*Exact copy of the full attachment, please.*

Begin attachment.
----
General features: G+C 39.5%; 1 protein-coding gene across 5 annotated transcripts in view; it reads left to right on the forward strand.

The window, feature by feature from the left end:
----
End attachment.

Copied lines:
General features: G+C 39.5%; 1 protein-coding gene across 5 annotated transcripts in view; it reads left to right on the forward strand.

The window, feature by feature from the left end: